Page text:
Yik Yak is Happy to Cooperate with Police

yik-yak-logoHere’s a friendly reminder to teens using the Yik Yak app for posting messages that could get them in trouble if they were posted on Facebook, Instagram or on any account associated with their real name: Yik Yak is not on your team.

Yik Yak is a location-based, anonymous social media platform. The reason, in our opinion, that Yik Yak has thrived whereas a similar app, Secret, was forced to shut down is precisely that it is based on location. That is key because it serves as a local virtual bulletin board for colleges, as it was intended, and high schools, where according to the founders it was not meant to thrive.

The fact that Yik Yak is anonymous and popular at schools has led to some serious problems for students, among which is a Texas teen named Christopher Bolanos-Garza who is being held on $8,000 bail for a Yik Yak threat posted at Texas A&M University on Tuesday.

Texas-AM-YikYak

What happened next is becoming all too common. Students who saw the threat reported it to the campus police, who then contacted Yik Yak for the anonymous poster’s identity. Yik Yak did cooperate, then offered the following rationale for their actions:

“Yik Yak cooperates with law enforcement and works alongside local authorities to help with investigations. We may provide information without a subpoena, warrant or court order when a post poses a risk of imminent harm.”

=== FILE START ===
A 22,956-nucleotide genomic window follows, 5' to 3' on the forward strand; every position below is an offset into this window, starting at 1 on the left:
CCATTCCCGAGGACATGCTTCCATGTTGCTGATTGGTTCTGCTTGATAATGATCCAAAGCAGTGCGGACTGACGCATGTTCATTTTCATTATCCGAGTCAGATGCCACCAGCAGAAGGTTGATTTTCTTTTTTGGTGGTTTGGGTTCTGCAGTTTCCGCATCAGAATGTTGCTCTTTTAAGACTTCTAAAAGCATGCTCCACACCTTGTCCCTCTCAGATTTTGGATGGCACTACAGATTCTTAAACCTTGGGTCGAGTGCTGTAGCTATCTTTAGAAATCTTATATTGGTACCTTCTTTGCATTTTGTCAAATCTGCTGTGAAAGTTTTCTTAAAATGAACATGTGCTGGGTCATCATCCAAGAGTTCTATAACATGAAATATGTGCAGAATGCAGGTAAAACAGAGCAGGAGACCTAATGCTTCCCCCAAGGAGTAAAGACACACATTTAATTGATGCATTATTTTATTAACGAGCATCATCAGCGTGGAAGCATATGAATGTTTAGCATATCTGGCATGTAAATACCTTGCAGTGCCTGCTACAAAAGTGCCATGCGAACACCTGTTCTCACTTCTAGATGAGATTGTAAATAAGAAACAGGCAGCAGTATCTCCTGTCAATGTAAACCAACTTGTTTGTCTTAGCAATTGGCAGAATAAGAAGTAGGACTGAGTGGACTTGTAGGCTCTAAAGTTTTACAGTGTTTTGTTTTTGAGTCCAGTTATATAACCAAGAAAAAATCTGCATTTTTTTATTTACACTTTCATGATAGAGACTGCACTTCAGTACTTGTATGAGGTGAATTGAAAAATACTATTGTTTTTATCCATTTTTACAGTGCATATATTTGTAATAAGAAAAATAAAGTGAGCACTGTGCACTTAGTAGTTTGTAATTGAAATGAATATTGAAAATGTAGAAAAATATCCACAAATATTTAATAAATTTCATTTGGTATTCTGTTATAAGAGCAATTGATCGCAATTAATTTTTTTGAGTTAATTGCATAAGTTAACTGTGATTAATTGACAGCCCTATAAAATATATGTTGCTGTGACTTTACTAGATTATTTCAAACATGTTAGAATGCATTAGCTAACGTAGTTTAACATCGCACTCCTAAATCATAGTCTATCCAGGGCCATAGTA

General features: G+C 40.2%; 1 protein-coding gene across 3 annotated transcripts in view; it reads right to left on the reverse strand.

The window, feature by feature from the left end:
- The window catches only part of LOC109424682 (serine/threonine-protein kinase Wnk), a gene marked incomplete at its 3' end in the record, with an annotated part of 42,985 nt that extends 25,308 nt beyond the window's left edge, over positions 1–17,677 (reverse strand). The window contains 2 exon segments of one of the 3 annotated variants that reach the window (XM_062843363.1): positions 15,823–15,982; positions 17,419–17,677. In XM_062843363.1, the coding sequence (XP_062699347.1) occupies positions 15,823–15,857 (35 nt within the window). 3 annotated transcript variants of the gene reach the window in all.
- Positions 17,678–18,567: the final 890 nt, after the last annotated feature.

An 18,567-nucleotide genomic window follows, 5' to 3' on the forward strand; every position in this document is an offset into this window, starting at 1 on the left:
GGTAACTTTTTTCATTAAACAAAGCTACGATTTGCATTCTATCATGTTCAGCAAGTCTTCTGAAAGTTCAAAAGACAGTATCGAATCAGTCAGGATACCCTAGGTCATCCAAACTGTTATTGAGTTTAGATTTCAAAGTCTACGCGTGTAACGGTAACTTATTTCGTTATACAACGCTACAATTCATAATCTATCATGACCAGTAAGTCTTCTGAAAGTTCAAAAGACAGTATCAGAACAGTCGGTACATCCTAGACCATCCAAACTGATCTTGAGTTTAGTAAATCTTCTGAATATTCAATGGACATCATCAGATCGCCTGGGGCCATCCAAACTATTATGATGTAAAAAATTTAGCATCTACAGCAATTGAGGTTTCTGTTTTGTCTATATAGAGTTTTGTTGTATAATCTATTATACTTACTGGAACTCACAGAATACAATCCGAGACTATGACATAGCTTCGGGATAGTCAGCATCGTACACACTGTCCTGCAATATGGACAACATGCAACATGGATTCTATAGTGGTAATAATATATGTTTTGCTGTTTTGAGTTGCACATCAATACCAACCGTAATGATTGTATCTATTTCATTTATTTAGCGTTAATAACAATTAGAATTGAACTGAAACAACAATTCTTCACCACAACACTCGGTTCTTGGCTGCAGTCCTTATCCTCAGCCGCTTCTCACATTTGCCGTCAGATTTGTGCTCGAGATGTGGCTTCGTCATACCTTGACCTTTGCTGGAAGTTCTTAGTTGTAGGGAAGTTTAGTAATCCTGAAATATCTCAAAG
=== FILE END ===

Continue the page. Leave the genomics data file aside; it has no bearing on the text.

Bollanos-Garza was questioned and arrested within hours of posting the threat. Yik Yak does not require a warrant or subpoena – if there is a credible threat, they willing remove the veil of anonymity as quickly as they can.

Anonymous threats on Yik Yak have been a problem since the app launched, as have cases of cyberbullying, racist and homophobic slurs and teacher bashing. It has only gotten worse after the recent college shooting in Oregon was linked to a post on another anonymous site, 4chan. Rumor has it that the pranksters on 4chan have been urging other users to make threatening posts on Yik Yak.

The message here is simple: Don’t make threatening posts online, even if you’re joking and the post is anonymous. It is ridiculously easy for you to get caught. And it’s not funny.

 

 

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